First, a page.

Naturally, the capabilities of the tools cannot be ignored. However, unless all of the previously discussed issues are satisfactorily addressed, even the most intrinsically capable tool will go to waste. It’s essential in the tool evaluation process to have a clear set of evaluation criteria; ideally, these will be developed before any evaluation actually begins.
Ironically, one frequently overlooked feature is the speed of the tool. Engineers or their managers often start the tool search process with a laundry list of features they believe they need. But that list rarely includes the ergonomics or speed with which the sought after features are actually executed by the tool. This is a common mistake. Certainly at Tanner EDA (Monrovia, CA), we advocate for a methodology among our customers that maximizes the productivity of their engineers. That productivity is directly related to the capabilities of the tools, but also to the speed of the tools. To our way of thinking—performance is a feature when it comes to evaluating tools.
Vendor Reputation and History
Finally, there is the qualitative issue of vendor reputation and history. The purchasing decision should include an evaluation of the vendor's business practices, maturity of the product portfolio, commitment to further development, frequency of versions and updates, rate of incorporating new features, and vendor receptiveness to customer-driven improvement. Most importantly, find out how quickly defects in the tool are repaired and new service packs released.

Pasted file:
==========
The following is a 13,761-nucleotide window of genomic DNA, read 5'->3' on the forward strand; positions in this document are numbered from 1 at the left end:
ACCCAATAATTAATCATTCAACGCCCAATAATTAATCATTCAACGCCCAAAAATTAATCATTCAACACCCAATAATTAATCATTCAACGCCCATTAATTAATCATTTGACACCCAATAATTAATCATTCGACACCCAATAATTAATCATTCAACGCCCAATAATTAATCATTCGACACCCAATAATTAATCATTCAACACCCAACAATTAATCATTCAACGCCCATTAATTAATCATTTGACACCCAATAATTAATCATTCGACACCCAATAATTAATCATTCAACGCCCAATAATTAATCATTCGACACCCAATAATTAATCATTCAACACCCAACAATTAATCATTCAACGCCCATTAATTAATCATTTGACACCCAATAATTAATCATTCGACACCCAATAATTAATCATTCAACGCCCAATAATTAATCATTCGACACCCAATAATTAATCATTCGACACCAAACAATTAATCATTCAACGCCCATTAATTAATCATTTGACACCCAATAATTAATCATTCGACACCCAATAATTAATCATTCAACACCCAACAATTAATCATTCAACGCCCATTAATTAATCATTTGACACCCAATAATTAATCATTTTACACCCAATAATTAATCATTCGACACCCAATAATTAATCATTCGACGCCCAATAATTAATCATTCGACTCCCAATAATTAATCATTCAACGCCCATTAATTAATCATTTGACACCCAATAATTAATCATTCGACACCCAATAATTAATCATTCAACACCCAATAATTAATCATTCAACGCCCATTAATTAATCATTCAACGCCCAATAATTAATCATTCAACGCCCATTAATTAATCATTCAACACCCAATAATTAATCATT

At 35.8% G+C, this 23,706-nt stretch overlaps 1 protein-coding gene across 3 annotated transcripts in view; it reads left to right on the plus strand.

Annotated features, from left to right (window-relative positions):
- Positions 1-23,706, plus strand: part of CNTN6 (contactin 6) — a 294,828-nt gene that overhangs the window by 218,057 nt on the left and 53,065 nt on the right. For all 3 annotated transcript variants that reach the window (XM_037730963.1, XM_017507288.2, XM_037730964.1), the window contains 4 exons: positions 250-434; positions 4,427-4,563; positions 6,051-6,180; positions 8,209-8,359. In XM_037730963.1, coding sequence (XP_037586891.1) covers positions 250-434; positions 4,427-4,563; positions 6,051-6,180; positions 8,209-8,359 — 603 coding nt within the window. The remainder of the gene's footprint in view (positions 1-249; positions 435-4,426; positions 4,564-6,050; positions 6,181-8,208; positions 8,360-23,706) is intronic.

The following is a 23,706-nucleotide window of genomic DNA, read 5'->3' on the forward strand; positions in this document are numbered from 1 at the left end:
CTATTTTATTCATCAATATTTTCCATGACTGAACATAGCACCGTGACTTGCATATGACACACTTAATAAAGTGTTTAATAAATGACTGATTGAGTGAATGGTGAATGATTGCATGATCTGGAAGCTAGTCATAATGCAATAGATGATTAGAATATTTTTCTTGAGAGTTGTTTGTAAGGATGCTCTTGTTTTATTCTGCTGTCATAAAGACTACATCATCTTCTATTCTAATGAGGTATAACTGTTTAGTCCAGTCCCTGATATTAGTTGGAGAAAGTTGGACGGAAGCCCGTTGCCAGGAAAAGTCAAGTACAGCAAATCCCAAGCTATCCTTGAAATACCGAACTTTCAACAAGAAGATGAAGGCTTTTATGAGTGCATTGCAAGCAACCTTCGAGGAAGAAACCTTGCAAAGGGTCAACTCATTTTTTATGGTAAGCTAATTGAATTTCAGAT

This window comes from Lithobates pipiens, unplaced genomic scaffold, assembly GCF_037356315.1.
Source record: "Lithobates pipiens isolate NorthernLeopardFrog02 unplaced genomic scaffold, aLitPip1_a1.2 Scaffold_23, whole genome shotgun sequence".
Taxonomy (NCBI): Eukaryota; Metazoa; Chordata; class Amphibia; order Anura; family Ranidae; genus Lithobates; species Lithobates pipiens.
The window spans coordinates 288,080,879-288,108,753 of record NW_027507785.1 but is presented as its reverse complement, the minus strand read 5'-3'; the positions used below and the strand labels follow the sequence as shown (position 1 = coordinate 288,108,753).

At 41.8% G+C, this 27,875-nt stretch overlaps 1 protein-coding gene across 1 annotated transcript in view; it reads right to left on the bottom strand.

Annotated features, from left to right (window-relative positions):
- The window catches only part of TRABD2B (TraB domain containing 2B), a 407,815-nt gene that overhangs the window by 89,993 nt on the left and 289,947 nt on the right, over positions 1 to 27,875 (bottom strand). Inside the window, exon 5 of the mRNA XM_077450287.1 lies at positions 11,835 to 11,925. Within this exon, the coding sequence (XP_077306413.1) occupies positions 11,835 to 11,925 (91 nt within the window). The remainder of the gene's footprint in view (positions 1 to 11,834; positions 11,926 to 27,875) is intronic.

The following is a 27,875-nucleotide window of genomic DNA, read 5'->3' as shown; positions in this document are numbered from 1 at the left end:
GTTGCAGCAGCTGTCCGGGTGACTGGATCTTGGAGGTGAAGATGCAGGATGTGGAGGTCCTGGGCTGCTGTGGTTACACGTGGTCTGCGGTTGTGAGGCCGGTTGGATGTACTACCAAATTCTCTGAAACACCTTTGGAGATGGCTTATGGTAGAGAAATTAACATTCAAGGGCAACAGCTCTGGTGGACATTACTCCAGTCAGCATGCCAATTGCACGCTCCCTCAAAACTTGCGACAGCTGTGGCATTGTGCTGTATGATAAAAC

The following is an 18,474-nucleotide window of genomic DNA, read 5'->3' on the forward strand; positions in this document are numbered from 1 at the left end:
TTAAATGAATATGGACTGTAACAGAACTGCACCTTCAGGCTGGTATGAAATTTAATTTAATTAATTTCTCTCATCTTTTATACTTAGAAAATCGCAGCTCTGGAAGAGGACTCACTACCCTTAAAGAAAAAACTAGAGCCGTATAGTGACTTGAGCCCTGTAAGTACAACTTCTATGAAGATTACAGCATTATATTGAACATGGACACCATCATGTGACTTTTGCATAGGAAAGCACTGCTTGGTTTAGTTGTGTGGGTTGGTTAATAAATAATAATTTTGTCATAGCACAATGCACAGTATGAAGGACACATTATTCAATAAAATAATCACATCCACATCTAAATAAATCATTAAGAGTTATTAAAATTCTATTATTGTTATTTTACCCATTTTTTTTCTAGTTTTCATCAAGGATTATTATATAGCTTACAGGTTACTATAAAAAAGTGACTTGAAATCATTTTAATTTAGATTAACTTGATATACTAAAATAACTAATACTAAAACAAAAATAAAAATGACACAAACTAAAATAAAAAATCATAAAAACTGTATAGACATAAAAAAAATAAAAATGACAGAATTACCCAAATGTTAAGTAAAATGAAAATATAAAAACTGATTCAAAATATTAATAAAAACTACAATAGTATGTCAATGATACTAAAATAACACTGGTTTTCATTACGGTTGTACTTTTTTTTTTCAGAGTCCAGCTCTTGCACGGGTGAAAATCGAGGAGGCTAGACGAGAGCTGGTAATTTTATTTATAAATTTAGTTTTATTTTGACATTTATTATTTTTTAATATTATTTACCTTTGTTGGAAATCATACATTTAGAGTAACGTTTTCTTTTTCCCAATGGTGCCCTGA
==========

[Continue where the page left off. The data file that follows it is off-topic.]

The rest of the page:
Assembling a design environment
Clearly, the coordination of tool selection criteria requires a great deal of sophisticated experience, as well as in-depth consultation with the various parties who are ultimately affected by the final decision.
The choice of custom design tools has a significant impact on the technical outcome of a company’s efforts, and, by implication, the financial success of the organization. Assembling a design environment warrants a serious conversation across the entire organization. [See Figure 2]
Choosing the right CAD tools is extremely important to the success of every design project. While most engineering managers can readily identify the technical requirements of the tools needed, they often overlook other requirements—financial, platform, and ergonomic—when an opportunity for making a collective purchasing decision is missed across the organization.
The long-term solution for success in assembling a viable design environment must involve a triangle of decision makers—senior management, CAD managers, and engineers—each of whom offers candid input and a willingness to compromise, so that the constraints of all of the stakeholders are met to the best ability of the combined group.
Figure 2 — Concerns vary among different groups
At Tanner EDA, we are often asked to mitigate unfortunate situations in which customers have gone into a project ill-prepared, both financially and technically. We often see that these problems could have been avoided, if appropriate and methodical decision making processes had been applied at the outset—not just with regards to the scope of the project, but, more fundamentally, with regards to the tools and the resources available to support the project.
The criteria enumerated in this paper should help our customers and all design teams identify and optimize to their particular constraints, and plan for success. When all constituencies within the enterprise are involved in the decision-making process—and that process is carried out within a proven structure of give and take—all parties involved, from the top of the organization down into design and product implementation, have ownership of the decision and share in the ultimate success of the project.
Why Tanner EDA for custom IC design?
A ubiquitous, manageable, reliable compute platform